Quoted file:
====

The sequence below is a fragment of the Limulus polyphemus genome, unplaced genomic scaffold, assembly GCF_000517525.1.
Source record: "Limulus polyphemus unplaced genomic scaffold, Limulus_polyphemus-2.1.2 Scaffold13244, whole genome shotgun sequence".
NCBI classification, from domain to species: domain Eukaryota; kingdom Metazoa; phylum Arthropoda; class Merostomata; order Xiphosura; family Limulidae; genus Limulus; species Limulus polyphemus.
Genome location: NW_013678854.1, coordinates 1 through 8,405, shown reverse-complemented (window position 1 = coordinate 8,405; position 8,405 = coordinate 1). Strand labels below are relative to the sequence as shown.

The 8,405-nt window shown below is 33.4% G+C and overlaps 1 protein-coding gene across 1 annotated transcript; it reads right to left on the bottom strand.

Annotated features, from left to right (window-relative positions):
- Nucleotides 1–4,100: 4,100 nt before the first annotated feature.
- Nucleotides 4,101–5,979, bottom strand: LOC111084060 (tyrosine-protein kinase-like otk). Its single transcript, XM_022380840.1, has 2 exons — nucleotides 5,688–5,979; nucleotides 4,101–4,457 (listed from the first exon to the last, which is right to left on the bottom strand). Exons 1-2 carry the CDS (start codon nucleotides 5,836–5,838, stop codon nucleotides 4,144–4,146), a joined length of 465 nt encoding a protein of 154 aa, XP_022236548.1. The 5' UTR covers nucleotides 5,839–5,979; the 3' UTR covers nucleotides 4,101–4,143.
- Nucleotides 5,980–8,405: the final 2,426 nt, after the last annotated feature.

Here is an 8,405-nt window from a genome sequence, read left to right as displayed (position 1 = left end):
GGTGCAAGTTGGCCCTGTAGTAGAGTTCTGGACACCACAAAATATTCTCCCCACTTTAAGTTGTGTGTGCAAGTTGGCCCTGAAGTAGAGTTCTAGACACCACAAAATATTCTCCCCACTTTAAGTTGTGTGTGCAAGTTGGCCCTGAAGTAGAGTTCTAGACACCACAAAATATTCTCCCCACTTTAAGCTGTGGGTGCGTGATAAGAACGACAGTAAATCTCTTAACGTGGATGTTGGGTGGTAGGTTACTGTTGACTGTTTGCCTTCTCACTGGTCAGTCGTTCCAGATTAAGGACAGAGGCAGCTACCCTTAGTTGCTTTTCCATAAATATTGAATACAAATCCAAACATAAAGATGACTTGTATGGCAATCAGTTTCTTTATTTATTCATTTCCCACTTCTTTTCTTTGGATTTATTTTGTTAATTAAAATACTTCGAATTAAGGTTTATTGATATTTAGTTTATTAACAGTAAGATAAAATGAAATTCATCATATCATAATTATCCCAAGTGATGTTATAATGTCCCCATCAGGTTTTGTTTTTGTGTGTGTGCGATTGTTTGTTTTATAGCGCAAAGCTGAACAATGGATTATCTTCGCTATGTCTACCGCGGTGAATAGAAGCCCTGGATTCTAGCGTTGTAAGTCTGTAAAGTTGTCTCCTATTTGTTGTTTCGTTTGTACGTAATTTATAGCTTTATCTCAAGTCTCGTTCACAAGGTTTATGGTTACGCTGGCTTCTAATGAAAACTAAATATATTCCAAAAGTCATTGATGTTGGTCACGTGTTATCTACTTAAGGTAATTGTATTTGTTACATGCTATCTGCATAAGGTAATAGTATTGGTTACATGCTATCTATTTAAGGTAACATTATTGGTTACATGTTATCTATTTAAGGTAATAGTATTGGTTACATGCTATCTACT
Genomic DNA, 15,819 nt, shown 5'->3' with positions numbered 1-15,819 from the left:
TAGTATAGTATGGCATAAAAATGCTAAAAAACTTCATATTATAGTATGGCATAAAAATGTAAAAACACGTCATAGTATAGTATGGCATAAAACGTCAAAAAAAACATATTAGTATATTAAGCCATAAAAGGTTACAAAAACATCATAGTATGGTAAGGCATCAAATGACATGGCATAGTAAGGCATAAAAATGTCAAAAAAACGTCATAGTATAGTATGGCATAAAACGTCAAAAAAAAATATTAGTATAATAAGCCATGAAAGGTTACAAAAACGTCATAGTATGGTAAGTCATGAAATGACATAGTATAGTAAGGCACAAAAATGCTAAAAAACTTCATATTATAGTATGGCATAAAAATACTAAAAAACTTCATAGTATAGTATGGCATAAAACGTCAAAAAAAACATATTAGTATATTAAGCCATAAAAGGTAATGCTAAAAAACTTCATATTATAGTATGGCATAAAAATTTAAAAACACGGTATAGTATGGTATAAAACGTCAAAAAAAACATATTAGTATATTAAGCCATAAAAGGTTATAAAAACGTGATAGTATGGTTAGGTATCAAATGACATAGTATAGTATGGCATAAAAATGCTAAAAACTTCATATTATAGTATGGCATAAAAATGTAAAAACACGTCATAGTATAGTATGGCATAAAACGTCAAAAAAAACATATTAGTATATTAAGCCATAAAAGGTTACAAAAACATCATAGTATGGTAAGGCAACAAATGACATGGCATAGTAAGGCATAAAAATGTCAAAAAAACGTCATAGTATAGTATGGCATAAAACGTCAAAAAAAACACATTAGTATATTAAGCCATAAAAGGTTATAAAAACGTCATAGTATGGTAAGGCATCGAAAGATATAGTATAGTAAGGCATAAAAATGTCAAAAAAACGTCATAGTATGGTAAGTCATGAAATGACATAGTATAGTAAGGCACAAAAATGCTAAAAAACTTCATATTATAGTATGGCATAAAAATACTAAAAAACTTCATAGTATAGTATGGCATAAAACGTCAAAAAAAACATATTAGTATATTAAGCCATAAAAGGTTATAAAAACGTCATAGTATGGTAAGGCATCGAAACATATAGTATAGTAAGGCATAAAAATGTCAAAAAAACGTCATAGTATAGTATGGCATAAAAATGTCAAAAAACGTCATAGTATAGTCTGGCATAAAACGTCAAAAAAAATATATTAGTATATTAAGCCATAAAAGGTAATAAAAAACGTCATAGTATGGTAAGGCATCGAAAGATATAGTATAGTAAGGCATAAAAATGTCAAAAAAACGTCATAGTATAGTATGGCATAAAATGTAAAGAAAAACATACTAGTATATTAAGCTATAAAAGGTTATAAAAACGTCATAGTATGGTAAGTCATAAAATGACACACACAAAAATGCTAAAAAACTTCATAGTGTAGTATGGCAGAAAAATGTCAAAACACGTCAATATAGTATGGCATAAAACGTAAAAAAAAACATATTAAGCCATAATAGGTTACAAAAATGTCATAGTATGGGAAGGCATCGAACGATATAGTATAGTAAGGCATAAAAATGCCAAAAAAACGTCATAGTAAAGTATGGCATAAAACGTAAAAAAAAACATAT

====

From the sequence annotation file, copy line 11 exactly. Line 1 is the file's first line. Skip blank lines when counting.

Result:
GGTGCAAGTTGGCCCTGTAGTAGAGTTCTGGACACCACAAAATATTCTCCCCACTTTAAGTTGTGTGTGCAAGTTGGCCCTGAAGTAGAGTTCTAGACACCACAAAATATTCTCCCCACTTTAAGTTGTGTGTGCAAGTTGGCCCTGAAGTAGAGTTCTAGACACCACAAAATATTCTCCCCACTTTAAGCTGTGGGTGCGTGATAAGAACGACAGTAAATCTCTTAACGTGGATGTTGGGTGGTAGGTTACTGTTGACTGTTTGCCTTCTCACTGGTCAGTCGTTCCAGATTAAGGACAGAGGCAGCTACCCTTAGTTGCTTTTCCATAAATATTGAATACAAATCCAAACATAAAGATGACTTGTATGGCAATCAGTTTCTTTATTTATTCATTTCCCACTTCTTTTCTTTGGATTTATTTTGTTAATTAAAATACTTCGAATTAAGGTTTATTGATATTTAGTTTATTAACAGTAAGATAAAATGAAATTCATCATATCATAATTATCCCAAGTGATGTTATAATGTCCCCATCAGGTTTTGTTTTTGTGTGTGTGCGATTGTTTGTTTTATAGCGCAAAGCTGAACAATGGATTATCTTCGCTATGTCTACCGCGGTGAATAGAAGCCCTGGATTCTAGCGTTGTAAGTCTGTAAAGTTGTCTCCTATTTGTTGTTTCGTTTGTACGTAATTTATAGCTTTATCTCAAGTCTCGTTCACAAGGTTTATGGTTACGCTGGCTTCTAATGAAAACTAAATATATTCCAAAAGTCATTGATGTTGGTCACGTGTTATCTACTTAAGGTAATTGTATTTGTTACATGCTATCTGCATAAGGTAATAGTATTGGTTACATGCTATCTATTTAAGGTAACATTATTGGTTACATGTTATCTATTTAAGGTAATAGTATTGGTTACATGCTATCTACT